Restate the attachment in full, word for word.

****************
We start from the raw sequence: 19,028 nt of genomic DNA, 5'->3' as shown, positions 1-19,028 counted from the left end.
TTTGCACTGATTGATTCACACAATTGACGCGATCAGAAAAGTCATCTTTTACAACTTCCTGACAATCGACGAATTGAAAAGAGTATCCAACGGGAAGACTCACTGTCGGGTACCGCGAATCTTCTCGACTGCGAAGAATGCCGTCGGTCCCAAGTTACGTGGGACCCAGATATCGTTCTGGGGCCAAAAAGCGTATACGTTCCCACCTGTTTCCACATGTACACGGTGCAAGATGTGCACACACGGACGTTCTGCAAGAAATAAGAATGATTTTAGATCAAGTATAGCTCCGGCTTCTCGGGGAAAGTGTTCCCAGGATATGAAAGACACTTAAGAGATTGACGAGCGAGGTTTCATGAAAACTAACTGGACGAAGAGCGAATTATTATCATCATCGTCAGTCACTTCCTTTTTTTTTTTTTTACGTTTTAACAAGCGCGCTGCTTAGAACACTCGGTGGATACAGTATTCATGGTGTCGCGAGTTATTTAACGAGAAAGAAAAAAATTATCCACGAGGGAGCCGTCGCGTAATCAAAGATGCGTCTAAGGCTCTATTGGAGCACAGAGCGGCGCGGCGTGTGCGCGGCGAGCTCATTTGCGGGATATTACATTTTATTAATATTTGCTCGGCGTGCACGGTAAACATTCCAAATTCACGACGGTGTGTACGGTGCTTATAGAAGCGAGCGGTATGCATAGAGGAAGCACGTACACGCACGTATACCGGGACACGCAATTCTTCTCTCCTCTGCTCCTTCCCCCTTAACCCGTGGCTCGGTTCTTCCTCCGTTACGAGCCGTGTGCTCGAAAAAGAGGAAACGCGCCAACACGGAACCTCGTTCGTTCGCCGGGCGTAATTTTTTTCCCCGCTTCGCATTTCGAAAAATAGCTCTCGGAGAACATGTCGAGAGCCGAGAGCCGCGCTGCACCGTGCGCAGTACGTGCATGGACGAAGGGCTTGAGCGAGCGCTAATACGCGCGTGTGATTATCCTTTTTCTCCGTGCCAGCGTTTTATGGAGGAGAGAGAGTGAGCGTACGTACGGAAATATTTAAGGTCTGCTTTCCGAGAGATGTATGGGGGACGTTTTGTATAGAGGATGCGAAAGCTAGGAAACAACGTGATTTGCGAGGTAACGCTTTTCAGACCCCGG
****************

We start from the raw sequence: 19,028 nt of genomic DNA, 5'->3' as shown, positions 1-19,028 counted from the left end.
TTTGCACTGATTGATTCACACAATTGACGCGATCAGAAAAGTCATCTTTTACAACTTCCTGACAATCGACGAATTGAAAAGAGTATCCAACGGGAAGACTCACTGTCGGGTACCGCGAATCTTCTCGACTGCGAAGAATGCCGTCGGTCCCAAGTTACGTGGGACCCAGATATCGTTCTGGGGCCAAAAAGCGTATACGTTCCCACCTGTTTCCACATGTACACGGTGCAAGATGTGCACACACGGACGTTCTGCAAGAAATAAGAATGATTTTAGATCAAGTATAGCTCCGGCTTCTCGGGGAAAGTGTTCCCAGGATATGAAAGACACTTAAGAGATTGACGAGCGAGGTTTCATGAAAACTAACTGGACGAAGAGCGAATTATTATCATCATCGTCAGTCACTTCCTTTTTTTTTTTTTTACGTTTTAACAAGCGCGCTGCTTAGAACACTCGGTGGATACAGTATTCATGGTGTCGCGAGTTATTTAACGAGAAAGAAAAAAATTATCCACGAGGGAGCCGTCGCGTAATCAAAGATGCGTCTAAGGCTCTATTGGAGCACAGAGCGGCGCGGCGTGTGCGCGGCGAGCTCATTTGCGGGATATTACATTTTATTAATATTTGCTCGGCGTGCACGGTAAACATTCCAAATTCACGACGGTGTGTACGGTGCTTATAGAAGCGAGCGGTATGCATAGAGGAAGCACGTACACGCACGTATACCGGGACACGCAATTCTTCTCTCCTCTGCTCCTTCCCCCTTAACCCGTGGCTCGGTTCTTCCTCCGTTACGAGCCGTGTGCTCGAAAAAGAGGAAACGCGCCAACACGGAACCTCGTTCGTTCGCCGGGCGTAATTTTTTTCCCCGCTTCGCATTTCGAAAAATAGCTCTCGGAGAACATGTCGAGAGCCGAGAGCCGCGCTGCACCGTGCGCAGTACGTGCATGGACGAAGGGCTTGAGCGAGCGCTAATACGCGCGTGTGATTATCCTTTTTCTCCGTGCCAGCGTTTTATGGAGGAGAGAGAGTGAGCGTACGTACGGAAATATTTAAGGTCTGCTTTCCGAGAGATGTATGGGGGACGTTTTGTATAGAGGATGCGAAAGCTAGGAAACAACGTGATTTGCGAGGTAACGCTTTTCAGACCCCGG